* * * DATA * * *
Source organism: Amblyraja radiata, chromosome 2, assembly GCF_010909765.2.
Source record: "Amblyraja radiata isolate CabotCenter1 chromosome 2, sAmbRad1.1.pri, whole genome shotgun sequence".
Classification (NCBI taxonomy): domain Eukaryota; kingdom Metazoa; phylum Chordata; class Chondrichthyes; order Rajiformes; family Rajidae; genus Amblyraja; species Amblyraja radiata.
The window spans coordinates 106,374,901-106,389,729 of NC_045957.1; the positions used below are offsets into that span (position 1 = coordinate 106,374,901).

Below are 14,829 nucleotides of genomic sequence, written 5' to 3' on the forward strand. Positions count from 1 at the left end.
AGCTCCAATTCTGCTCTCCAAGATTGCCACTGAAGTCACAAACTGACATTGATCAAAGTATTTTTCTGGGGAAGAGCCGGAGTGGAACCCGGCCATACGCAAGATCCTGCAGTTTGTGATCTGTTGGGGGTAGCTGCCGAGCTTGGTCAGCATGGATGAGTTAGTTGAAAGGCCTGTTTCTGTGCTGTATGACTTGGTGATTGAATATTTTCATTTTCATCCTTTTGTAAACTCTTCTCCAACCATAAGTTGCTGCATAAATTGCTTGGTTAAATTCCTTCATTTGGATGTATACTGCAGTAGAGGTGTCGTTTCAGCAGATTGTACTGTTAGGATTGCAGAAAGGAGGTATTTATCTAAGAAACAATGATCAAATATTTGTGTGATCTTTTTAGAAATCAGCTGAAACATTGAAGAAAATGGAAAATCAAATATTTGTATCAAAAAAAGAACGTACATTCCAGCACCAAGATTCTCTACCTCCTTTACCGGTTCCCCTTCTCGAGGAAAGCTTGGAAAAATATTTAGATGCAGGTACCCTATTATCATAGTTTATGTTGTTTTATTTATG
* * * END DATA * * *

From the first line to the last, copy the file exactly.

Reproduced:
Source organism: Amblyraja radiata, chromosome 2, assembly GCF_010909765.2.
Source record: "Amblyraja radiata isolate CabotCenter1 chromosome 2, sAmbRad1.1.pri, whole genome shotgun sequence".
Classification (NCBI taxonomy): domain Eukaryota; kingdom Metazoa; phylum Chordata; class Chondrichthyes; order Rajiformes; family Rajidae; genus Amblyraja; species Amblyraja radiata.
The window spans coordinates 106,374,901-106,389,729 of NC_045957.1; the positions used below are offsets into that span (position 1 = coordinate 106,374,901).

Below are 14,829 nucleotides of genomic sequence, written 5' to 3' on the forward strand. Positions count from 1 at the left end.
AGCTCCAATTCTGCTCTCCAAGATTGCCACTGAAGTCACAAACTGACATTGATCAAAGTATTTTTCTGGGGAAGAGCCGGAGTGGAACCCGGCCATACGCAAGATCCTGCAGTTTGTGATCTGTTGGGGGTAGCTGCCGAGCTTGGTCAGCATGGATGAGTTAGTTGAAAGGCCTGTTTCTGTGCTGTATGACTTGGTGATTGAATATTTTCATTTTCATCCTTTTGTAAACTCTTCTCCAACCATAAGTTGCTGCATAAATTGCTTGGTTAAATTCCTTCATTTGGATGTATACTGCAGTAGAGGTGTCGTTTCAGCAGATTGTACTGTTAGGATTGCAGAAAGGAGGTATTTATCTAAGAAACAATGATCAAATATTTGTGTGATCTTTTTAGAAATCAGCTGAAACATTGAAGAAAATGGAAAATCAAATATTTGTATCAAAAAAAGAACGTACATTCCAGCACCAAGATTCTCTACCTCCTTTACCGGTTCCCCTTCTCGAGGAAAGCTTGGAAAAATATTTAGATGCAGGTACCCTATTATCATAGTTTATGTTGTTTTATTTATG